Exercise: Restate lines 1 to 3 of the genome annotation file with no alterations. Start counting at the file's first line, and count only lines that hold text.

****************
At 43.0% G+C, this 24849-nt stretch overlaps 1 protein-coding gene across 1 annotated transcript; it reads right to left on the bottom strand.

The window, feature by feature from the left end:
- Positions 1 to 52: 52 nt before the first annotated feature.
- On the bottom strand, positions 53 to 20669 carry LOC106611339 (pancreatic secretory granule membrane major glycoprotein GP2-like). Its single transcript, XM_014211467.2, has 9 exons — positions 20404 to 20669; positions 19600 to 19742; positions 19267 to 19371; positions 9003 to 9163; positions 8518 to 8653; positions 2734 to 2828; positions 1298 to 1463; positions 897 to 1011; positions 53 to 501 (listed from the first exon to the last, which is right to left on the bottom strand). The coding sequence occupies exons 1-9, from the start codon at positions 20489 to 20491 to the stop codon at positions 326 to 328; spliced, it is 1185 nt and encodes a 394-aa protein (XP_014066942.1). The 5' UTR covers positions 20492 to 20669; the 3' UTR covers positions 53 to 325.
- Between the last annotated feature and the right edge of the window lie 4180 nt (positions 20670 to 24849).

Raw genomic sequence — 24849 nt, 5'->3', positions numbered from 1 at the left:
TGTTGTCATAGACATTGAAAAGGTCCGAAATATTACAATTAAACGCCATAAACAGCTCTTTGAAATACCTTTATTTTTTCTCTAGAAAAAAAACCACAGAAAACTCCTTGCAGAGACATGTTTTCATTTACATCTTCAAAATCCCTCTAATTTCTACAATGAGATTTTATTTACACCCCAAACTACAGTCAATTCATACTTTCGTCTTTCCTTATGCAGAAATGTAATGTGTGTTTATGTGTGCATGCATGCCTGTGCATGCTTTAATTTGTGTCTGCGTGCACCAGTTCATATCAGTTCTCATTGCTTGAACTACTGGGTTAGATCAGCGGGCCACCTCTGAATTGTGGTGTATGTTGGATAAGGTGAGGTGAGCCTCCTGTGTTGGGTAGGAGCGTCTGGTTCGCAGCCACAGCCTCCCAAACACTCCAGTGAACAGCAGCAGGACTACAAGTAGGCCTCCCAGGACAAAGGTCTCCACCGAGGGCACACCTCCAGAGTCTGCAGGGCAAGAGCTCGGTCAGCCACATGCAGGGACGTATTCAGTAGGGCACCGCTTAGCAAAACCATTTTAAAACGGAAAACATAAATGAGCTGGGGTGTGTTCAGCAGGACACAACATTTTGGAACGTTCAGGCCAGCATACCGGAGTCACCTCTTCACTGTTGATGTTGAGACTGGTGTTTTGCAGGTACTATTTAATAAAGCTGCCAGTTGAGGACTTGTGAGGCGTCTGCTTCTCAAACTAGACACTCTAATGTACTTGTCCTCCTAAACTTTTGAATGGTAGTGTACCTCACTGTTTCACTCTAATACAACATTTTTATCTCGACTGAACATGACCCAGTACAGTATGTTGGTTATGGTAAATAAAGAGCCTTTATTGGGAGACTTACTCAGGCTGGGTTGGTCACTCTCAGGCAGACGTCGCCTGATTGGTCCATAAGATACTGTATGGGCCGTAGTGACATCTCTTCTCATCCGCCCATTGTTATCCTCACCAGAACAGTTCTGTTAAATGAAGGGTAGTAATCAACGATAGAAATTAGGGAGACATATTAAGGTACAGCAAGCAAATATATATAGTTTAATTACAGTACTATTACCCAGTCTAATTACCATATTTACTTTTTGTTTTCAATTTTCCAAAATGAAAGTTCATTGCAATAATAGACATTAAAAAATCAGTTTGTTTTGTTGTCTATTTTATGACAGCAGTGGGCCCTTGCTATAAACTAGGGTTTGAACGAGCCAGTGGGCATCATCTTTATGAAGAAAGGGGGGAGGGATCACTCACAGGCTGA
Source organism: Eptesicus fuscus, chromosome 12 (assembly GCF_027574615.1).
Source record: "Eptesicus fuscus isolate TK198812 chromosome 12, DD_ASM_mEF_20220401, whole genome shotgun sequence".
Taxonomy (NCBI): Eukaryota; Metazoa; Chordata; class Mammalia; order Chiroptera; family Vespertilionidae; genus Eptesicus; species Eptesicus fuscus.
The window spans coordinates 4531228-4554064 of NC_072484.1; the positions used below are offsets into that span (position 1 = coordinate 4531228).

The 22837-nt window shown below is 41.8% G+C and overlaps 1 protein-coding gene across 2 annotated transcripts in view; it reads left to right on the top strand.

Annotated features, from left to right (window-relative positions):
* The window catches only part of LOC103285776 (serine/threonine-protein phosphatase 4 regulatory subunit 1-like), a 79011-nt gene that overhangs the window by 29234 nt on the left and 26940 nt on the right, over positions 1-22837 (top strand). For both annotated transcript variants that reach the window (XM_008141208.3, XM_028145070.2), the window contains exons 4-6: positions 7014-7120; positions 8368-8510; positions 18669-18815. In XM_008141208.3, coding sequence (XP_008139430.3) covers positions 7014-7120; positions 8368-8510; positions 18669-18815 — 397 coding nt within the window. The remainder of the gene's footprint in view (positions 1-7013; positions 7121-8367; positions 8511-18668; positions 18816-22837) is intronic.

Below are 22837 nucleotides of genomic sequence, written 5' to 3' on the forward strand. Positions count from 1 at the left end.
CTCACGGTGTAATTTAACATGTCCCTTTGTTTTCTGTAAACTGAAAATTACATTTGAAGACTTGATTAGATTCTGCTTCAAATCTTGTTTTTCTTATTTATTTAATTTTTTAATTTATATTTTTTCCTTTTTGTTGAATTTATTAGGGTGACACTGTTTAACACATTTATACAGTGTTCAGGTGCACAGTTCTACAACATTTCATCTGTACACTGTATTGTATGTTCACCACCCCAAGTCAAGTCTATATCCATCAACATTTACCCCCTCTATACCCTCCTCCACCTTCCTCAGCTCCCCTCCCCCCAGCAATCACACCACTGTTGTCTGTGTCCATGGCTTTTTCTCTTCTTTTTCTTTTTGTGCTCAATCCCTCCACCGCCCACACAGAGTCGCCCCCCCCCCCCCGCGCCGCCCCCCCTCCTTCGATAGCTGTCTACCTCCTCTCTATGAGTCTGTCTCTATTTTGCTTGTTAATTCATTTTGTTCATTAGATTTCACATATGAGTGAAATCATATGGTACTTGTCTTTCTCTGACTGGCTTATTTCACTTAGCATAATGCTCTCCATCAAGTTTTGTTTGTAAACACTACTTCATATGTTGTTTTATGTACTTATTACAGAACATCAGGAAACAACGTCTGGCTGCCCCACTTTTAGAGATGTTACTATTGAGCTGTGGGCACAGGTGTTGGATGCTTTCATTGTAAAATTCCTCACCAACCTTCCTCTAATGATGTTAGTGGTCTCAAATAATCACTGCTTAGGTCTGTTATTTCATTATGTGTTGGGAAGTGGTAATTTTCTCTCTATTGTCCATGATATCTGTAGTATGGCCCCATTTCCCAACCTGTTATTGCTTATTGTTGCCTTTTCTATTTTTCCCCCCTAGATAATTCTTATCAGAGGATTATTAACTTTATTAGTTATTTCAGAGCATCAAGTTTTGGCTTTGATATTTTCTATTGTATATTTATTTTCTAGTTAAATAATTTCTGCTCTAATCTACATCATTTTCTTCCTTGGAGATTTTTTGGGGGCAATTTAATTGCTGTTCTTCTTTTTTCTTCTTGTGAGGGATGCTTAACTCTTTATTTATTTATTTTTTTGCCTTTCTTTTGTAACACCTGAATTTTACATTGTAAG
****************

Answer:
At 43.0% G+C, this 24849-nt stretch overlaps 1 protein-coding gene across 1 annotated transcript; it reads right to left on the bottom strand.

The window, feature by feature from the left end:
- Positions 1 to 52: 52 nt before the first annotated feature.